A relevant work is [24] that has analyzed the requirements for importing documents and metadata into DLs and described a new extensible architecture that satisfies these requirements. The proposed structure converts heterogeneous document and metadata formats, organized in arbitrary ways on the file system, into a uniform XML-compliant file structure. This simplifies the construction of the indexes, browsing structures, and associated files that form the basis of the runtime DL system. In accordance with [25], the ideal solution to metadata interoperability difficulties would be the adoption, strict adherence to, and consistent implementation of a single standard by all DL. Such an approach has been pursued by some libraries in the past as exemplified by the adoption of the Dewey Decimal Classification system, the Anglo-American Cataloguing rules (AACR2), and the Machine Readable Cataloguing (MARC), but such efforts have had their big problems. Furthermore, the existence of several metadata standards, coupled with the proliferation of several “in-house” schemas has exacerbated the situation. Under such circumstances, achieving metadata interoperability, with the adoption of a single standard, becomes a daunting task [26]. It is difficult to integrate different metadata standards because of the overlapping in functionality and their semantic ambiguity. Different standards are often not designed for a combined use. Many solutions have been proposed to provide a formal classification that could take into account the relationships between different multimedia metadata [27]. Ontologies based on the Moving Picture Experts Group-7 (MPEG-7) [28,29] standard, like the one proposed by [30], the one proposed by [31], and the MPEG-7 Upper Multimedia Description Schemes (MDS) [32] developed within the Harmony Project, all represented in Ontology Web Language (OWL), are not suitable for an immediate use in the Italian DL scenario, both for the higher emphasis placed on audio and video content than on other multimedia objects, and for the interoperability issues connected with the exploitation of the Open Archive Initiative Protocol for Metadata Harvesting (OAI-PMH). The Multimedia Metadata Ontology (M3O) [33] is another solution to metadata standard integration issues. M3O is a modelling framework that targets the multimedia metadata standard integration issues by abstracting from existing standards. The alignment method used by the creators of M3O does not use machine learning approaches; instead, M3O makes use of a pure manual alignment, in order to ensure a high quality of standard integration. Another relevant ontology to be considered is the Media Resource Ontology. Created by the W3C Media Annotation Working Group, it is an ontology based on the mapping definition of many different multimedia metadata standards, including Exif 2.2, MPEG-7, Metadata Encoding and Transmission Standard (METS) [34], National Information Standards Organization (NISO) [35] and XMP. It is mainly web-oriented, and, being structured following other standards, does not analyze the specific elements of the context from which the general concepts of taxonomy can be obtained. A remarkable effort to obtain a software-independent, and also hardware-independent, formalization, is the MAG (Metadati Amministrativi e Gestionali) standard [36]. The MAG schema is an application profile that interacts with other standards: DC and NISO. It is not like the modelling framework M3O, because the MAG schema defines a metadata taxonomy, so it is not as complex as an ontology, and it can achieve a higher degree of independence, both from application context, and from software and hardware. MAG metadata are specified through the XML format, in order to be compliant with the OAI-PMH standard. As an extensible standard, MAG could be a good starting point for the construction of a metadata taxonomy. Despite MAG being much easier to use than modeling frameworks like M3O, the approach used to build it lacks a phase analysis of existing DLs, on which the approach proposed in this paper is based. Another application profile, similar to MAG, is the PICO (Portale Italiano della Cultura Online) AP (Application Profile) [27]. PICO AP, like MAG, is oriented to the exploitation of OAI-PMH, and its target is to ensure metadata harvesting functionalities also in the presence of different schemas, in addition to reaching a future-proof structure and supporting interoperability. Like MAG, the PICO AP is an XML metadata schema which makes use of international standards. It is a DC application profile. PICO AP has been recently extended, via a specific encoding schema, to support the encoding of metadata provided by ICCD (Istituto Centrale per il Catalogo e la Documentazione—Central Institute for Cataloguing and Documentation) cards.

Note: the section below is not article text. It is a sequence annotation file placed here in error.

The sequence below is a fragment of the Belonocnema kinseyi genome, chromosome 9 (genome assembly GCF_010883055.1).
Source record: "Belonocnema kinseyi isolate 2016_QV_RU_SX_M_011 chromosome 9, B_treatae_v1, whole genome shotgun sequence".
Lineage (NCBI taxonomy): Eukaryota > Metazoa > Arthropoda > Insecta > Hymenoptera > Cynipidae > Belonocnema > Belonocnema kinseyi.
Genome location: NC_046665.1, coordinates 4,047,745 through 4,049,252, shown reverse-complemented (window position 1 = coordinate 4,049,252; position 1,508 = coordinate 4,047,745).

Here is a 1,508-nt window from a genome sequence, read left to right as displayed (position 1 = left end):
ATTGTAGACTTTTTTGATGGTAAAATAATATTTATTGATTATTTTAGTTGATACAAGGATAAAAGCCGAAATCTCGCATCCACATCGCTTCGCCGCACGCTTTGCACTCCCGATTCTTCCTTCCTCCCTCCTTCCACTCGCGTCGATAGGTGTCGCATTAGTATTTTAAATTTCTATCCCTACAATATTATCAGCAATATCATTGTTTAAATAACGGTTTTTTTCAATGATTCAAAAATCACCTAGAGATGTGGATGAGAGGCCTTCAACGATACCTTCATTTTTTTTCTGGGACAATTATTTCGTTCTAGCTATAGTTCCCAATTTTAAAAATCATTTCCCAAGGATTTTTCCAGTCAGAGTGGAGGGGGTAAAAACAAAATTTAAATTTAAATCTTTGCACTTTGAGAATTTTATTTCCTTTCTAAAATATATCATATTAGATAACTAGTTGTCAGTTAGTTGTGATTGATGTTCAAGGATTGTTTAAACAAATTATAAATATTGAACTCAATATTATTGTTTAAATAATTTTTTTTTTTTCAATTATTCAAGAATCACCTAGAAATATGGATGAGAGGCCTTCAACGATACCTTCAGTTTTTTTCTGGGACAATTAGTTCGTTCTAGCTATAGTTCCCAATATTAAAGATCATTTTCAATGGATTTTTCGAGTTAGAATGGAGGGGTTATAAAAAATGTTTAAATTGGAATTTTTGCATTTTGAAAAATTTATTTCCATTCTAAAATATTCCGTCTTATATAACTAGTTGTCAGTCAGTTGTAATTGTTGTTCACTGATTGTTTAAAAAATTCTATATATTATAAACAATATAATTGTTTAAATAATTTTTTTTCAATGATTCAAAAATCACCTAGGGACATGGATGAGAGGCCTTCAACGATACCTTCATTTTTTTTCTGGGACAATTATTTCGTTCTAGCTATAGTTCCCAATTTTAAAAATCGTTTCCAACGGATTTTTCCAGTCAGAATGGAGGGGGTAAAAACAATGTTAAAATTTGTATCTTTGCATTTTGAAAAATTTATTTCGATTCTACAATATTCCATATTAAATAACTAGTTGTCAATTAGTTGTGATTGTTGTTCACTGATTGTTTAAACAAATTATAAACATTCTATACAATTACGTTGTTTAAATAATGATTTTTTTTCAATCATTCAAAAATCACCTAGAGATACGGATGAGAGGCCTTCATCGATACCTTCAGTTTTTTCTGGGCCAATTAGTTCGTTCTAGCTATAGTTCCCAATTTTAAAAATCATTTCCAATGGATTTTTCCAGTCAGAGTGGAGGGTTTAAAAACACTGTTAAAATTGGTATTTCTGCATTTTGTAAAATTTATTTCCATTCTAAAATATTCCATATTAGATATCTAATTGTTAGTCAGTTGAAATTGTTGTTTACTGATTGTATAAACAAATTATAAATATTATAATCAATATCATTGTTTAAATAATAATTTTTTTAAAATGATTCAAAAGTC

A recent work about taxonomies is [37] where the role of users is very important because they can declare different kinds of relationships among information objects of the library content. The resulting taxonomy is represented as a set of controlled semantic vocabularies of linkage classes.